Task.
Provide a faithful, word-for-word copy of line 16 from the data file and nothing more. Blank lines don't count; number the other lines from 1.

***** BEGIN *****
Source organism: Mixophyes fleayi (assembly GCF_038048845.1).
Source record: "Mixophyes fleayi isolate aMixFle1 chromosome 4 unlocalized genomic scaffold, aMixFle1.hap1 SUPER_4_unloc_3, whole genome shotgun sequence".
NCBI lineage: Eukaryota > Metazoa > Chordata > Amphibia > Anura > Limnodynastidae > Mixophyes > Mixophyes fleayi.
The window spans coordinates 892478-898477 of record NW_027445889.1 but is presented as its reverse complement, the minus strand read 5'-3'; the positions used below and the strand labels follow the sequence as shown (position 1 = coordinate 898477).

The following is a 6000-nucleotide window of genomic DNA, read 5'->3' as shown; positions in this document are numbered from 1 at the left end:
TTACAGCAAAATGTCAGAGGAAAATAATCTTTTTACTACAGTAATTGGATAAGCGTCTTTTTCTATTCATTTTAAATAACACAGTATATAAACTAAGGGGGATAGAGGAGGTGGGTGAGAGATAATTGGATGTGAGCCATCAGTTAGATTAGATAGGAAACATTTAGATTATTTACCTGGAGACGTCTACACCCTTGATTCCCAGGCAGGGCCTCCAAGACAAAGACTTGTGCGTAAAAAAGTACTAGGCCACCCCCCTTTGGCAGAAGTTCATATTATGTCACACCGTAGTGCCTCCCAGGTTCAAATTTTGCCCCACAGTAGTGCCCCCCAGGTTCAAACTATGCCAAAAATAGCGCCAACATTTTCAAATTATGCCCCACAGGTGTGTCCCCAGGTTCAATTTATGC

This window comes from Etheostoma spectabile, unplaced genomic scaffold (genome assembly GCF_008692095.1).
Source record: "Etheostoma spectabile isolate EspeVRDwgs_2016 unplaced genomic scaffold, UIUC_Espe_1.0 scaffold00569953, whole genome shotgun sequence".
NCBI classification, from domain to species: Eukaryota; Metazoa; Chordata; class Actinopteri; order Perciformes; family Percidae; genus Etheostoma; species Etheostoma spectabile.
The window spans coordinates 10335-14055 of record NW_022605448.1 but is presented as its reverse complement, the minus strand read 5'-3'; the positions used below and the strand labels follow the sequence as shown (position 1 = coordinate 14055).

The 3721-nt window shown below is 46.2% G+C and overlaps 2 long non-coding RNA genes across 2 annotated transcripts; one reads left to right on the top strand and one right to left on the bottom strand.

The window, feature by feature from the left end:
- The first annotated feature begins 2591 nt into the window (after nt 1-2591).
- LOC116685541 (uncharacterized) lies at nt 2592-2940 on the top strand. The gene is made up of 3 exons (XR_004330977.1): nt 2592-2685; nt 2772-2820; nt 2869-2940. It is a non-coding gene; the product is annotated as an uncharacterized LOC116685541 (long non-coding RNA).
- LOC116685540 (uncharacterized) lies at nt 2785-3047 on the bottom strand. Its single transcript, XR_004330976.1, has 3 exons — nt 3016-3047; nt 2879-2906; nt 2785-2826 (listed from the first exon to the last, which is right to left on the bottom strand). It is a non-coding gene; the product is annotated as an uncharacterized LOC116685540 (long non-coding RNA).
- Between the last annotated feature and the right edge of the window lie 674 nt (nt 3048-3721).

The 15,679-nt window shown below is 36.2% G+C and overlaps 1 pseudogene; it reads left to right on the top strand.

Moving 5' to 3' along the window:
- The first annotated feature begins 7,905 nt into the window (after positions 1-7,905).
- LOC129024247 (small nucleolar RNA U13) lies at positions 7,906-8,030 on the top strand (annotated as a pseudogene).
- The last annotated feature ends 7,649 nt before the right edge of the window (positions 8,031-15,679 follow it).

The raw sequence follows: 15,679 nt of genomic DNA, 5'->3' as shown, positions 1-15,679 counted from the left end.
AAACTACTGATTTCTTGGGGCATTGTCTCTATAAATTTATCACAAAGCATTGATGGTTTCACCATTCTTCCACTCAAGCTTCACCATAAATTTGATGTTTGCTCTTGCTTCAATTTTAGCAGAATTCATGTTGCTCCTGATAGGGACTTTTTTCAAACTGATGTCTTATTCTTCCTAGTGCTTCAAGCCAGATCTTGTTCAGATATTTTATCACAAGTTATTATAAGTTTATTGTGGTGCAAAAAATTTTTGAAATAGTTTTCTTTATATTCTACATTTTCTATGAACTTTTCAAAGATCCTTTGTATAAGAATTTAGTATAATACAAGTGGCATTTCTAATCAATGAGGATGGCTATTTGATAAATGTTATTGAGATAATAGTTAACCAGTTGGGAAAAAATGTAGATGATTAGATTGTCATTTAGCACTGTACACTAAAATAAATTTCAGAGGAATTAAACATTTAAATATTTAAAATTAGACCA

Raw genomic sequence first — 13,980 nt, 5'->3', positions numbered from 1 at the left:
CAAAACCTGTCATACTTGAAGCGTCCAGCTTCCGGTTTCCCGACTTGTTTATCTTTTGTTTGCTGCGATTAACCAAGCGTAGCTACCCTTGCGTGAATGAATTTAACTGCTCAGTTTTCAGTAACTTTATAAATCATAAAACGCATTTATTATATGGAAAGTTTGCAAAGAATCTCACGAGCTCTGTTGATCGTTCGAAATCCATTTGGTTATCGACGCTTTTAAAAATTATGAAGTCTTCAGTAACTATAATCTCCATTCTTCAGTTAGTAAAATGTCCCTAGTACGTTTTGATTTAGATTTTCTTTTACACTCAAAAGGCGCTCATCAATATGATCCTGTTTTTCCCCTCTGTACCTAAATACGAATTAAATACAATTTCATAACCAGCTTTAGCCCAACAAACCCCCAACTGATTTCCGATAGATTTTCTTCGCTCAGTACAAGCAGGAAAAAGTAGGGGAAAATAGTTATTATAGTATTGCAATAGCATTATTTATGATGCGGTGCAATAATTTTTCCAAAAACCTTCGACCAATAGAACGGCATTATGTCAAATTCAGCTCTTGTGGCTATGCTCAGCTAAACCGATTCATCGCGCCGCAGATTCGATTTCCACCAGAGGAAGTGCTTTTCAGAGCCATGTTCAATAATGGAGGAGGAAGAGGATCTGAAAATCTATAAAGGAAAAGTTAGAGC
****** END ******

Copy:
- Between the last annotated feature and the right edge of the window lie 674 nt (nt 3048-3721).